With increasingly affordable 3D printer options, getting started with 3D printing is an accessible practice. Aside from a quality 3D printer and the proper 3D printing accessories such as filament, adhesive, and wire cutters, you'll also need software. A top choice for leveling up your 3D printing game is OctoPrint. Learn all about the correct OcroPrint setup, and how to install OcroPrint on Raspberry Pi.
What is OctoPrint?
OctoPrint provides a responsive web user interface (UI) for 3D printing. With OctoPrint, you'll benefit from remote 3D printer control and monitoring of your print jobs straight from a browser. There's a robust system of plugins for increasing the capabilities of OcroPrint, and it's completely open-source.
Onboard, you'll find an embedded webcam feed so you're able to watch your printer in action from afar. The GCODE visualizer presents a render of the currently printing GCODE. Since 3D printers can get pretty toasty, OcroPrint lets you view temperatures and even manage your print bed and hotend temps. You can use OctoPrint to start, pause, and stop prints on the fly. Moreover, it's possible to move the print head, extract, and extrude. With plugins, you can configure push notifications via Pushover and Pushbullet, integrate with the likes of Slack and Telegram, plus aggregate stats for print history.
Why Should You Use OctoPrint?
Most printers feature software, and there are loads of different options to download. My Elegoo Neptune came complete with its own software on a flash drive. OctoPrint boasts a massive feature set. Notably, it's ideal for controlling and monitoring print jobs from afar, a quality the vast majority of standard 3D printing software options lack. Especially since even a moderately sized 3D print can take a few hours, it's super handy to be able to control and watch everything remotely.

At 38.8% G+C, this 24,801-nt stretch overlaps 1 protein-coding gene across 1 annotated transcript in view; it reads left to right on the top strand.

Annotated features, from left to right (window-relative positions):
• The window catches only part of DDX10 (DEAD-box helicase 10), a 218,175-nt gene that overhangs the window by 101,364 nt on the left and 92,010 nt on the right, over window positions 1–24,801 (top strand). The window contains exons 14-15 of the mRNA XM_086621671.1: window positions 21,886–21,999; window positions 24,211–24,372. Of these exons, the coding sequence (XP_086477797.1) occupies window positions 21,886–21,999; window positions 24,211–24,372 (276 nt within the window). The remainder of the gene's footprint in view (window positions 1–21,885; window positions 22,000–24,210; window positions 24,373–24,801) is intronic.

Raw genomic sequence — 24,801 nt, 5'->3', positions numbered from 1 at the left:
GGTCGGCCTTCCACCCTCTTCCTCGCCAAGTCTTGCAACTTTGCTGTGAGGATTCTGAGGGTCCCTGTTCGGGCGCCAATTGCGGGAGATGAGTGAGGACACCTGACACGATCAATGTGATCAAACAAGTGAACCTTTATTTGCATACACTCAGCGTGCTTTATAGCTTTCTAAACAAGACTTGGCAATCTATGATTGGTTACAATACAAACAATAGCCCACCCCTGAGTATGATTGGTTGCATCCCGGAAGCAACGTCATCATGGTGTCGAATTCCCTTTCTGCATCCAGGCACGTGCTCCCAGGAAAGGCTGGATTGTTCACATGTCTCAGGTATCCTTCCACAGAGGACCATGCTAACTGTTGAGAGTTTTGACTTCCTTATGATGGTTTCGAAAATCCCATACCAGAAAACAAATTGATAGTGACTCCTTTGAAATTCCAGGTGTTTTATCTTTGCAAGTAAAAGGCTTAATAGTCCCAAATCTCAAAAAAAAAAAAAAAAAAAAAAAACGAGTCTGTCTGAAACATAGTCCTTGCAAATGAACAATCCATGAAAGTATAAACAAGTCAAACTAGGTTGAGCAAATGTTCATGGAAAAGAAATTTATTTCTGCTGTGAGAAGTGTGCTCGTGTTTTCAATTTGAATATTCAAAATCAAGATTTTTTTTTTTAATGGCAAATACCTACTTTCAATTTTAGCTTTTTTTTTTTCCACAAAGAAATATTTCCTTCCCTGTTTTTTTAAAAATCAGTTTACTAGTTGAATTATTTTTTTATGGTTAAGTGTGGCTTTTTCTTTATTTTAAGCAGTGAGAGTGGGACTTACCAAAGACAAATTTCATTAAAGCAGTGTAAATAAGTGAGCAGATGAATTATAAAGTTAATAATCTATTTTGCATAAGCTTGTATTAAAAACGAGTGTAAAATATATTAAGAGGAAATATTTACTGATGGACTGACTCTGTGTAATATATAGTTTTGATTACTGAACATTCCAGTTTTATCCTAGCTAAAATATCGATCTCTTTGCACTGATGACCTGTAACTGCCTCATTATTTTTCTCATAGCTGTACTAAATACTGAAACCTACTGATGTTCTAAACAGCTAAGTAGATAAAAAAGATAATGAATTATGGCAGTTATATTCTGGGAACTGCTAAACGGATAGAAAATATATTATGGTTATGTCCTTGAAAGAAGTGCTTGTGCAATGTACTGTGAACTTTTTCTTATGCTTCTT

OctoPrint comes with the ability to cobble together timelapse recording of prints and slice STL files straight from OctoPrint. As such, it's a comprehensive open-source 3D printing software suite.
How to Install OctoPrint on Raspberry Pi
Since there's a Raspbian-based image of OctoPrint, OctoPi, installing OctoPrint on the Raspberry Pi is pretty easy. You'll need a Raspberry Pi board, a microSD card, and 2.5A micro USB power supply. Plus, you'll need the OctoPi image, a few peripherals such as a keyboard and mouse, and image mounting software like Etcher.
What you'll need for an OcroPi set up:
- Raspberry Pi board (Raspberry Pi 4 recommended)
- MicroSD card
- Power supply
- Image mounting software (i.e. Etcher)
- Raspberry Pi case (optional, recommended)
- 3D printer
Total cost: $35+ USD. While the Raspberry Pi 4 clocks in around $35, you'll need a few goodies such as a power supply, microSD card, and a case. It's possible you'll have a few of these lying around, but I suggest purchasing a complete kit for about $50.
How to Install OctoPi on Raspberry Pi
First, download the latest version of OctoPi. It's a zipped image file, so unzip it and you're left with an IMG file. Using a program such as Etcher, mount the OctoPi image to your microSD card.
Once that process finishes, you're ready to use OctoPi, But if you're using Wi-Fi, you'll need to add your network details before popping your microSD card into your Raspberry Pi. For Ethernet, this isn't necessary. Navigate to the file